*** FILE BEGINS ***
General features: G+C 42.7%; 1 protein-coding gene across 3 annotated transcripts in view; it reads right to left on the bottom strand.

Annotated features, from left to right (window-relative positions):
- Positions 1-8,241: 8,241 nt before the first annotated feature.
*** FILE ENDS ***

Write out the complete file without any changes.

General features: G+C 42.7%; 1 protein-coding gene across 3 annotated transcripts in view; it reads right to left on the bottom strand.

Annotated features, from left to right (window-relative positions):
- Positions 1-8,241: 8,241 nt before the first annotated feature.